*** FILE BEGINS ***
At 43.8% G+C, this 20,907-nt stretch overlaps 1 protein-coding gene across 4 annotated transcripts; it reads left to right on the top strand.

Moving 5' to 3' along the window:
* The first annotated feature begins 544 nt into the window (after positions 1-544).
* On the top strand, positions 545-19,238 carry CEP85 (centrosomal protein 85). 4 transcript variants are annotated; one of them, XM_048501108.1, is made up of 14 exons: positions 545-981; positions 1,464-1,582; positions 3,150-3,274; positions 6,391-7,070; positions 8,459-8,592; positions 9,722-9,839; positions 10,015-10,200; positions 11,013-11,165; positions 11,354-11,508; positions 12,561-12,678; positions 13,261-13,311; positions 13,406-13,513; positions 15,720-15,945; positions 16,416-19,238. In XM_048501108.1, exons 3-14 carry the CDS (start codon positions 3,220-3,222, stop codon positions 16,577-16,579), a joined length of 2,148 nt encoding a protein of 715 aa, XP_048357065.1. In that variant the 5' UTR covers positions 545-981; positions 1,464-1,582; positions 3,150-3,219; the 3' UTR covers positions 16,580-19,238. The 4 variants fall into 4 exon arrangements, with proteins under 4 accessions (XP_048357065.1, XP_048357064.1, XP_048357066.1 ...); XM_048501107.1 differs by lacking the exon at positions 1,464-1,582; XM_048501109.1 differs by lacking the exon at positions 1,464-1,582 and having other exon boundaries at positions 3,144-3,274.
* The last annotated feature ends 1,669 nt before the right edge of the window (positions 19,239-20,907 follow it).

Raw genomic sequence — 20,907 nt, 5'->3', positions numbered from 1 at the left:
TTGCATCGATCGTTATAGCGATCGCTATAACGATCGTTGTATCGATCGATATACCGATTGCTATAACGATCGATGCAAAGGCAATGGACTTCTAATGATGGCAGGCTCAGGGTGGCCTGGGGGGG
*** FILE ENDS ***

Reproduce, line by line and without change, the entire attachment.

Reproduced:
At 43.8% G+C, this 20,907-nt stretch overlaps 1 protein-coding gene across 4 annotated transcripts; it reads left to right on the top strand.

Moving 5' to 3' along the window:
* The first annotated feature begins 544 nt into the window (after positions 1-544).
* On the top strand, positions 545-19,238 carry CEP85 (centrosomal protein 85). 4 transcript variants are annotated; one of them, XM_048501108.1, is made up of 14 exons: positions 545-981; positions 1,464-1,582; positions 3,150-3,274; positions 6,391-7,070; positions 8,459-8,592; positions 9,722-9,839; positions 10,015-10,200; positions 11,013-11,165; positions 11,354-11,508; positions 12,561-12,678; positions 13,261-13,311; positions 13,406-13,513; positions 15,720-15,945; positions 16,416-19,238. In XM_048501108.1, exons 3-14 carry the CDS (start codon positions 3,220-3,222, stop codon positions 16,577-16,579), a joined length of 2,148 nt encoding a protein of 715 aa, XP_048357065.1. In that variant the 5' UTR covers positions 545-981; positions 1,464-1,582; positions 3,150-3,219; the 3' UTR covers positions 16,580-19,238. The 4 variants fall into 4 exon arrangements, with proteins under 4 accessions (XP_048357065.1, XP_048357064.1, XP_048357066.1 ...); XM_048501107.1 differs by lacking the exon at positions 1,464-1,582; XM_048501109.1 differs by lacking the exon at positions 1,464-1,582 and having other exon boundaries at positions 3,144-3,274.
* The last annotated feature ends 1,669 nt before the right edge of the window (positions 19,239-20,907 follow it).

Raw genomic sequence — 20,907 nt, 5'->3', positions numbered from 1 at the left:
TTGCATCGATCGTTATAGCGATCGCTATAACGATCGTTGTATCGATCGATATACCGATTGCTATAACGATCGATGCAAAGGCAATGGACTTCTAATGATGGCAGGCTCAGGGTGGCCTGGGGGGG